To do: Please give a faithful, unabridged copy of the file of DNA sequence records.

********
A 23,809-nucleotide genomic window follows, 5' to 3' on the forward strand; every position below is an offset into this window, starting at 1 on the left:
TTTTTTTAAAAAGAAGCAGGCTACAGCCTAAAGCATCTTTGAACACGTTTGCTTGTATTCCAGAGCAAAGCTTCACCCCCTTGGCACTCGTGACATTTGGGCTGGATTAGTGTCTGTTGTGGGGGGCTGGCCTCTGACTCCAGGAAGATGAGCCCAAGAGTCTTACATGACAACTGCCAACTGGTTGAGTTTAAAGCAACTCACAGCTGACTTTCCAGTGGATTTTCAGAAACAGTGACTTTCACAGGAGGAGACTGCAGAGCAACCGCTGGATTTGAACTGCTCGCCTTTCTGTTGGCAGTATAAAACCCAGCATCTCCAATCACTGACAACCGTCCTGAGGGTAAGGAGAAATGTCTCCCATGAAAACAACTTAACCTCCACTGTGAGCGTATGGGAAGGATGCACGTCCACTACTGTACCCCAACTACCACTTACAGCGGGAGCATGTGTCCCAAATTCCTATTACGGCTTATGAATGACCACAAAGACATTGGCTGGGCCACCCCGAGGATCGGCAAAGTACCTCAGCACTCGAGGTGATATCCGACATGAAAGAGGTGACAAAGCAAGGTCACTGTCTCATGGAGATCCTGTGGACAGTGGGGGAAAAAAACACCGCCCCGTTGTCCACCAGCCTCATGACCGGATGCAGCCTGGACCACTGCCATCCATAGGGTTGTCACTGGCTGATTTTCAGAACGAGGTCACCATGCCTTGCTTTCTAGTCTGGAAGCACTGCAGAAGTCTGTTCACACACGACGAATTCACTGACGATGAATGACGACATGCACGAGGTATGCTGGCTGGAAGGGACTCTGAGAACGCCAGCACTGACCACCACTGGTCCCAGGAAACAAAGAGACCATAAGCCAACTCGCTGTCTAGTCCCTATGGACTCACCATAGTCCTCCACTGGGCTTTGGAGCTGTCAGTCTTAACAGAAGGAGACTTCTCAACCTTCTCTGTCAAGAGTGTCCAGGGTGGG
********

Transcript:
A 23,809-nucleotide genomic window follows, 5' to 3' on the forward strand; every position below is an offset into this window, starting at 1 on the left:
TTTTTTTAAAAAGAAGCAGGCTACAGCCTAAAGCATCTTTGAACACGTTTGCTTGTATTCCAGAGCAAAGCTTCACCCCCTTGGCACTCGTGACATTTGGGCTGGATTAGTGTCTGTTGTGGGGGGCTGGCCTCTGACTCCAGGAAGATGAGCCCAAGAGTCTTACATGACAACTGCCAACTGGTTGAGTTTAAAGCAACTCACAGCTGACTTTCCAGTGGATTTTCAGAAACAGTGACTTTCACAGGAGGAGACTGCAGAGCAACCGCTGGATTTGAACTGCTCGCCTTTCTGTTGGCAGTATAAAACCCAGCATCTCCAATCACTGACAACCGTCCTGAGGGTAAGGAGAAATGTCTCCCATGAAAACAACTTAACCTCCACTGTGAGCGTATGGGAAGGATGCACGTCCACTACTGTACCCCAACTACCACTTACAGCGGGAGCATGTGTCCCAAATTCCTATTACGGCTTATGAATGACCACAAAGACATTGGCTGGGCCACCCCGAGGATCGGCAAAGTACCTCAGCACTCGAGGTGATATCCGACATGAAAGAGGTGACAAAGCAAGGTCACTGTCTCATGGAGATCCTGTGGACAGTGGGGGAAAAAAACACCGCCCCGTTGTCCACCAGCCTCATGACCGGATGCAGCCTGGACCACTGCCATCCATAGGGTTGTCACTGGCTGATTTTCAGAACGAGGTCACCATGCCTTGCTTTCTAGTCTGGAAGCACTGCAGAAGTCTGTTCACACACGACGAATTCACTGACGATGAATGACGACATGCACGAGGTATGCTGGCTGGAAGGGACTCTGAGAACGCCAGCACTGACCACCACTGGTCCCAGGAAACAAAGAGACCATAAGCCAACTCGCTGTCTAGTCCCTATGGACTCACCATAGTCCTCCACTGGGCTTTGGAGCTGTCAGTCTTAACAGAAGGAGACTTCTCAACCTTCTCTGTCAAGAGTGTCCAGGGTGGG